Post-bailout inspectors warn of risks to growing economy
EU team cites Brexit, tax and trade as four-day mission to Dublin concludes
European Commission officials said signs of overheating could become more apparent in the Irish economy going forward”. Photograph: Aidan Crawley
Significant risks continue to overshadow the Irish economic outlook, European Commission officials have said following their latest post-bailout visit to Dublin.
Concerns relate primarily to outside influences on the economy – particularly the still uncertain nature of UK’s departure from the European Union “as well as changes to the international taxation and trade environment”.
But they also pointed out that “signs of overheating could become more apparent going forward”.
A team from the commission, together with European Central Bank staff, left Dublin on Friday after a four-day visit – the 10th since Ireland exited the bailout. The team included staff from the European Stability Mechanism.
Efforts to reduce legacy non-performing loans “in a decisive manner remain welcome”, the commission said in a statement upon the team’s departure. It said problem loans were declining “although long-term arrears remain a concern”.
On the broader economy, the team said Ireland’s public finances had further improved, underpinned by increasing corporate tax revenue. However, the bugbear of consistent slippages in healthcare budgets drew comment.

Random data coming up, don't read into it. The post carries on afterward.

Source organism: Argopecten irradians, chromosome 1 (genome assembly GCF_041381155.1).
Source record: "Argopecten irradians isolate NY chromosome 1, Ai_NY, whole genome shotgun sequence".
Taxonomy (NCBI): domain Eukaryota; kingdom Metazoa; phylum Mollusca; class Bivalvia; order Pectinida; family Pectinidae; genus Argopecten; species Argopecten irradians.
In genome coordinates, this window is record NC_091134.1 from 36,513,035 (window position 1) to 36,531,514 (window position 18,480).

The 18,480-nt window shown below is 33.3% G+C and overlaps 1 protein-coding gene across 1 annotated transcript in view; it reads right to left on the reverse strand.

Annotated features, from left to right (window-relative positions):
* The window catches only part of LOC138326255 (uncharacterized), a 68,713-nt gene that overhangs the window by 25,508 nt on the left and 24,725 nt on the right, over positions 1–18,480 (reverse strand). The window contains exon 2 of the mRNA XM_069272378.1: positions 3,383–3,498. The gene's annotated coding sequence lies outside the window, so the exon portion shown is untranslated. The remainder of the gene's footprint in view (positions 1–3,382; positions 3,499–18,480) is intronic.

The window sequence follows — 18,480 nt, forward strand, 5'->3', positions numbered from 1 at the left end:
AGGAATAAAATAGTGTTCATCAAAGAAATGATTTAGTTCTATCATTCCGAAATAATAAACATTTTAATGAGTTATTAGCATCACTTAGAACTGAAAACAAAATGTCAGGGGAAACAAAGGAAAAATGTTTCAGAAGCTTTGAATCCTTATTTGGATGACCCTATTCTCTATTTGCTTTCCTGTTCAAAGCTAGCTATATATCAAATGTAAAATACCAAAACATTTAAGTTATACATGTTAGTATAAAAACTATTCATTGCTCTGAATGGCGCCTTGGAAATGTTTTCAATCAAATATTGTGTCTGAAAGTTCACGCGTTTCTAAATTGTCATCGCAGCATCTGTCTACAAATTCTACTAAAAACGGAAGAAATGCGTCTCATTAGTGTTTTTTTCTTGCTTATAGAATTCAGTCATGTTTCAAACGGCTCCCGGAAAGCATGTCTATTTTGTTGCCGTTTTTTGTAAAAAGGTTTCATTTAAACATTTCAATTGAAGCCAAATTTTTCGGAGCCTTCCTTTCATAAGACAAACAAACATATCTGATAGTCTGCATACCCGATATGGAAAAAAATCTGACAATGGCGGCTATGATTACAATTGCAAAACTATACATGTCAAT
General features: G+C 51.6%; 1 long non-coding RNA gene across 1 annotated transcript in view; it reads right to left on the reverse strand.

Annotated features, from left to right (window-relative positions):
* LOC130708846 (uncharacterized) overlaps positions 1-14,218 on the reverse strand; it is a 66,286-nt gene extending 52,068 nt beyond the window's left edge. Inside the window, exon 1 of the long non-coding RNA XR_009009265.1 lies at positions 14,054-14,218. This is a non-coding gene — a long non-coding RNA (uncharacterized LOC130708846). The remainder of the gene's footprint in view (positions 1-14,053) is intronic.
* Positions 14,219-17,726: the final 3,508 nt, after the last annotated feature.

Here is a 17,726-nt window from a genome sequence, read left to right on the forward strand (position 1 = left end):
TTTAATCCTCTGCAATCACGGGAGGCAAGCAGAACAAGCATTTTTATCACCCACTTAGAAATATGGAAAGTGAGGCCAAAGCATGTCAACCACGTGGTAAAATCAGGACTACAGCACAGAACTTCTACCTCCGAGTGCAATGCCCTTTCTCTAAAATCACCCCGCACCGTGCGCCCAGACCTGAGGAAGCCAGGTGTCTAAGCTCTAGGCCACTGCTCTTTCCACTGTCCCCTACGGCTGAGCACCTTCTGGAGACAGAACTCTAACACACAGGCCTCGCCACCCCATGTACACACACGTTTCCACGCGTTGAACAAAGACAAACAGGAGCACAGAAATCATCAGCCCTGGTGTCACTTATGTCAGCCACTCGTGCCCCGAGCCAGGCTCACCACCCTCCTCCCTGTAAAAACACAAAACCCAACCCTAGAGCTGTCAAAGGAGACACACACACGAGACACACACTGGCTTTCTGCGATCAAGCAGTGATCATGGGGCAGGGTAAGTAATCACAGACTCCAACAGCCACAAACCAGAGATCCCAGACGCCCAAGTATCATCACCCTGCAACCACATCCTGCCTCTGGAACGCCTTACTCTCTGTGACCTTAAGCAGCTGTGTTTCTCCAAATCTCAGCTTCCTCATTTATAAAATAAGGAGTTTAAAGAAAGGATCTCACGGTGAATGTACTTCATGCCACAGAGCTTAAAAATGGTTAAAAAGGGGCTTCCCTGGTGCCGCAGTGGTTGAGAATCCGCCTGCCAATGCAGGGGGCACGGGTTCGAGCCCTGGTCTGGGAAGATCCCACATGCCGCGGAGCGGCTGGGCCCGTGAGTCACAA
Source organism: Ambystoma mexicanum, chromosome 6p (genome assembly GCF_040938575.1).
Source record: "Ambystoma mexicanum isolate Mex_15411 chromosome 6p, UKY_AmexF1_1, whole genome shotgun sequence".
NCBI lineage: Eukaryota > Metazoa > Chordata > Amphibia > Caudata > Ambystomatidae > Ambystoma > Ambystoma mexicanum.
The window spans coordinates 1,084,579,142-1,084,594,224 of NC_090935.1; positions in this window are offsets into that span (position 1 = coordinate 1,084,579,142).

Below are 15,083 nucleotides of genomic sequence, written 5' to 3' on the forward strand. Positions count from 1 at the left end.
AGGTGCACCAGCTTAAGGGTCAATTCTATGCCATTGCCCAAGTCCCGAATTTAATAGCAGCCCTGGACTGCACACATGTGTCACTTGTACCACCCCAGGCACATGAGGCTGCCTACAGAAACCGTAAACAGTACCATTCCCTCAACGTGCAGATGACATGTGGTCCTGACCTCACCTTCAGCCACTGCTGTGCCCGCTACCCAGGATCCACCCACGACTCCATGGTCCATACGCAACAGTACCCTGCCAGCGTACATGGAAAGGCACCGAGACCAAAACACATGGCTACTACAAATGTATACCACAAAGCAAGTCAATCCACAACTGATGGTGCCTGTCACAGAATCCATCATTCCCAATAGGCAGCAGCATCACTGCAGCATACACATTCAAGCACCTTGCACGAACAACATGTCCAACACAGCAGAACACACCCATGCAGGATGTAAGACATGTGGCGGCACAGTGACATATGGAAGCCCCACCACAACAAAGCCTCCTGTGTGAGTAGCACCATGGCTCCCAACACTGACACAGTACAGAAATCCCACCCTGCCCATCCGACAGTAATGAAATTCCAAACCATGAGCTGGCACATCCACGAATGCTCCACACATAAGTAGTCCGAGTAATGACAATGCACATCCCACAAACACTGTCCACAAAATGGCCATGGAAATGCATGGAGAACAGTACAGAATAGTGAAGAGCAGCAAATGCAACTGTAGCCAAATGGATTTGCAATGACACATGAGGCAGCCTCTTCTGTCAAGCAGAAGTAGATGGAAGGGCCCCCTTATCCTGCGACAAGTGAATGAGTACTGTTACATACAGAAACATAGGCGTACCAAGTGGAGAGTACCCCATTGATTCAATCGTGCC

It noted the ongoing housing shortage despite the recent increase in supply and said it would be some time before recently announced initiatives fed through to address the problem.
While the noted that the Government plans a broadly balanced budget for 2019, the EU officials said risks remained, not least with the highly volatile and currently very favourable corporation tax receipts. It suggested the Government should take advantage of the growing economy to broaden the tax base and strengthen the proposed rainy-day fund.
Officials expressed ongoing concerns about a draft Bill allowing the Central Bank to cap interest rates on variable-rate mortgages. “If enacted,” they said, “[it] could have negative implications for the transmission of monetary policy, financial stability and bank competition.”